This is my favourite part of any project, the moment all the pieces start falling in to place and we know we’re headed in the right direction. Everyone gets excited, because the fear of the wrong thing being built is visibly fading.
We went back to work. Incorporated the learning, tightened up the architecture, brushed up the interface a bit. Then, we put it into the hands of the people who would ultimately be using it. The app was already ‘potentially shippable’.
We asked the users to replicate their workflow through this new app — try to do what you usually do, but using this. We instantly saw some interface improvements we could make. So, we made them. Right there and then, relaunched the app and tried again.
We also noticed that things we thought obvious weren’t. For reasons we’d never have known, their workflow was different — “Ah, but if the customer sees that part I have an awkward question to answer, so can it be hidden?”
This is where many agencies start to worry. The app doesn’t work perfectly, they see dwindling profits so they panic and fill in hideous instruction text or try to educate the users against using it wrong. But, we expected and embraced this and built the app in a way that kept cost of change low. So, we changed. And it got better and better each time.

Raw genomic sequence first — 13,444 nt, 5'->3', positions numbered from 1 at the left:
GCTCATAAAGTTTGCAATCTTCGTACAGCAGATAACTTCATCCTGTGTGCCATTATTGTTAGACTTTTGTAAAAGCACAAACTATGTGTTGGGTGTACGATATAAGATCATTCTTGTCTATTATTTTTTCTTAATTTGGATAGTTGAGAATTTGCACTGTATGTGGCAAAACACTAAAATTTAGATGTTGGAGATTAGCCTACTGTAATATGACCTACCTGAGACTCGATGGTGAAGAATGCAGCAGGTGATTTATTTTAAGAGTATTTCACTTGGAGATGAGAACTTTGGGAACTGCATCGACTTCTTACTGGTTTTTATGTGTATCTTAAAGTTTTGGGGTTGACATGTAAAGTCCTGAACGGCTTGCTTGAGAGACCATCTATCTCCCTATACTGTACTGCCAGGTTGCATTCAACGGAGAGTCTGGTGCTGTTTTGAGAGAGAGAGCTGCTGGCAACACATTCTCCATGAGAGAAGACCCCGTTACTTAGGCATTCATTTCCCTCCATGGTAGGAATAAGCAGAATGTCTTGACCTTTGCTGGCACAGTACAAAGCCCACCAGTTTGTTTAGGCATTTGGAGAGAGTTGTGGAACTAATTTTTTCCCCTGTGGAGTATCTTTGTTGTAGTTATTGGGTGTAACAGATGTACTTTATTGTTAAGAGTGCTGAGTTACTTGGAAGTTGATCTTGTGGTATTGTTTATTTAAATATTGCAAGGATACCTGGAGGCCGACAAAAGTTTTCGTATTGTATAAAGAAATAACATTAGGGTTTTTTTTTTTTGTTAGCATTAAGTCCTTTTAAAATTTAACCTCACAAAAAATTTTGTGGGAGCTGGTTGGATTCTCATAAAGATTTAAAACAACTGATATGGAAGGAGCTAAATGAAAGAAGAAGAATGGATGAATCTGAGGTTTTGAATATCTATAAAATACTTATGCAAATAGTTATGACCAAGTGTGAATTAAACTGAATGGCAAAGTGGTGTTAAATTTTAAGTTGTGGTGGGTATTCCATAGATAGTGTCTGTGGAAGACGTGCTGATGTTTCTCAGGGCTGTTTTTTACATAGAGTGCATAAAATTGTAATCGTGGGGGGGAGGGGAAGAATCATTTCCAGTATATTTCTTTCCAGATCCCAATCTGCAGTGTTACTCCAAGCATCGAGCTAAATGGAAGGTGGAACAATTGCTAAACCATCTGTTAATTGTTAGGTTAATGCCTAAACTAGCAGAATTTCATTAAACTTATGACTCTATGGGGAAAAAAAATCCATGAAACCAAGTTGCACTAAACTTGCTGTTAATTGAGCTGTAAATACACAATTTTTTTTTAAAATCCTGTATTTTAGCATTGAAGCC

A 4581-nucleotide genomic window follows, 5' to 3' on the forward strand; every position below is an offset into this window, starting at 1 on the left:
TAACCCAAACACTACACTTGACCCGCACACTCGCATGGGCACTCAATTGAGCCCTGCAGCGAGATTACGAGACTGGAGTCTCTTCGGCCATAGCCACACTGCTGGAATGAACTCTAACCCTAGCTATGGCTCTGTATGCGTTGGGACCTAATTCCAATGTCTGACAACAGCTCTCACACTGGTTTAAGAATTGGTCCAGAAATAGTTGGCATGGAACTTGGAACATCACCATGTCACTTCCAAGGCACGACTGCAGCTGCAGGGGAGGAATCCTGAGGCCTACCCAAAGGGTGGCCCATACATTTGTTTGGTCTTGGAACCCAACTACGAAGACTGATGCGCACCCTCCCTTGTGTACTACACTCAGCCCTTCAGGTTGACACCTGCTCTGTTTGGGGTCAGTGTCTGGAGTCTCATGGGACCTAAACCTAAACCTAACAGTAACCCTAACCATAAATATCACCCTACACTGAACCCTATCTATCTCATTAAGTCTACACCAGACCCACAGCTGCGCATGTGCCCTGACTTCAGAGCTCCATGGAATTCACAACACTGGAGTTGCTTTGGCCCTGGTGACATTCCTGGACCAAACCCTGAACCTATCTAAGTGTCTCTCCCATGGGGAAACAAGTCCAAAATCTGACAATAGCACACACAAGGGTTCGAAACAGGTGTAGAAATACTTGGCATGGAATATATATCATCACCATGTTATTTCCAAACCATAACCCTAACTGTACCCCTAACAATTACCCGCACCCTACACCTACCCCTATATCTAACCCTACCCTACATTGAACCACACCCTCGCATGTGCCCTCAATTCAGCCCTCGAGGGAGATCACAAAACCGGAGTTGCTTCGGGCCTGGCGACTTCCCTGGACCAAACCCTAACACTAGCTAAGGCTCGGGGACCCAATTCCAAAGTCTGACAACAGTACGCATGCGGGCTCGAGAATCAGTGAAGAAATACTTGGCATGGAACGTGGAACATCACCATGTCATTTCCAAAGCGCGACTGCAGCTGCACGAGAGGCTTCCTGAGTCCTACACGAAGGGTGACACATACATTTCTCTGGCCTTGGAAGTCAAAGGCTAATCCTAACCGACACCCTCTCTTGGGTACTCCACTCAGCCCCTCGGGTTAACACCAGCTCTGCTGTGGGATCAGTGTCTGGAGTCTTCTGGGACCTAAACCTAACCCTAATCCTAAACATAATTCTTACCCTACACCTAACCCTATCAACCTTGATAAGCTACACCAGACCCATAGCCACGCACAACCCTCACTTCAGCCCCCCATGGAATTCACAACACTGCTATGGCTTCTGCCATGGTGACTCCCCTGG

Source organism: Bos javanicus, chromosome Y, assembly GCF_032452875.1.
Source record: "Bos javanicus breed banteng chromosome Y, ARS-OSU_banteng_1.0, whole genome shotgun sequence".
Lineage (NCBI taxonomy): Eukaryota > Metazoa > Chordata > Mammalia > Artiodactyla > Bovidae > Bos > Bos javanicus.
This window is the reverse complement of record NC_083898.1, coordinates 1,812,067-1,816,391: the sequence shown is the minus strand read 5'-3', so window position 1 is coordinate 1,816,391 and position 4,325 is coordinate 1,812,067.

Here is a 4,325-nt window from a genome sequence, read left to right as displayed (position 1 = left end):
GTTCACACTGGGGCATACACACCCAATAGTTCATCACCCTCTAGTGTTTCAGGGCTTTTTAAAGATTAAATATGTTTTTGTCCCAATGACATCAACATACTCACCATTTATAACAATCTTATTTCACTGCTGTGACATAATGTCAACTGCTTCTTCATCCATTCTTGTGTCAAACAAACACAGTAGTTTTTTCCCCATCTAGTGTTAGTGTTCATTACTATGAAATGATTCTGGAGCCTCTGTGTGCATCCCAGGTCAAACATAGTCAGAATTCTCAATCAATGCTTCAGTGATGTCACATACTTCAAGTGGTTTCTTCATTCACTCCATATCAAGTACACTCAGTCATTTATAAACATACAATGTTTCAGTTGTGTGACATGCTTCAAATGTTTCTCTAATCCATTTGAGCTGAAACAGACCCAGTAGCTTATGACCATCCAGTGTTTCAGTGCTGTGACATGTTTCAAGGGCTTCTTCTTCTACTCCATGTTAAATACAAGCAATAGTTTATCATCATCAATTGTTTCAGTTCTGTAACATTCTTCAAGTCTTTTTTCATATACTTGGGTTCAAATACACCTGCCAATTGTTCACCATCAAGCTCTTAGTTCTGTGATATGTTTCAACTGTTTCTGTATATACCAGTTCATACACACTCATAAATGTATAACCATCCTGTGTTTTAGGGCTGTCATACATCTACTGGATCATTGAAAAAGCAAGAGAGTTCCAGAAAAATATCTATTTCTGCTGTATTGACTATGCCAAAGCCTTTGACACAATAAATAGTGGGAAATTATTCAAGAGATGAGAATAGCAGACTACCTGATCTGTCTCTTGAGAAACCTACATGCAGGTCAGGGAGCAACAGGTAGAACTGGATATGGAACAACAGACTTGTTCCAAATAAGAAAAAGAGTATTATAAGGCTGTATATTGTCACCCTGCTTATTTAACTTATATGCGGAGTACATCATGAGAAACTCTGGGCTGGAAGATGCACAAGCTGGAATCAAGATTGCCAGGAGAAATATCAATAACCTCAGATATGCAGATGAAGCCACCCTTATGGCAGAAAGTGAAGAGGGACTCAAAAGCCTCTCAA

By the end of that day, new users were picking up the (still ugly and clunky) app and instantly getting to grips with it. They were excited — it made their lives easier, they wanted the app right now! No training needed, no instruction manual. Just an intuitive app that did what they needed, in the way they know how to do it.
And that was it. No sprint planning. No Jira. No formal retrospectives. No velocity or burndown. Just building with agility.
In the end, we went from brief to prototype in two days. And from handover to ‘launch’ in another two. There was no training, no bugs stopping the rollout of the product, or amends to cycle through. This collaborative way of working with our customer meant when we delivered the final app, they already knew it worked.
The final app wasn’t what was in the brief. It was entirely different in a lot of ways but it ticked all the boxes in terms of outcomes. It did the job it was designed to do, in a better and more efficient way than the customer could have possibly expected.
“I presented this yesterday and they loved it!! So big thanks for making me look good ;) and producing such an awesome product!” — [The Client]
And for those wondering, yes, the project came in on time and on budget.
Label this approach what you like — agile, lean, shiny new buzzword — it doesn’t really matter. All we really did was throw our ego out the window, assumed we were wrong, led with an open mind and collaborated with the people who would ultimately be affected by our decisions. We followed agile principles. Because they work.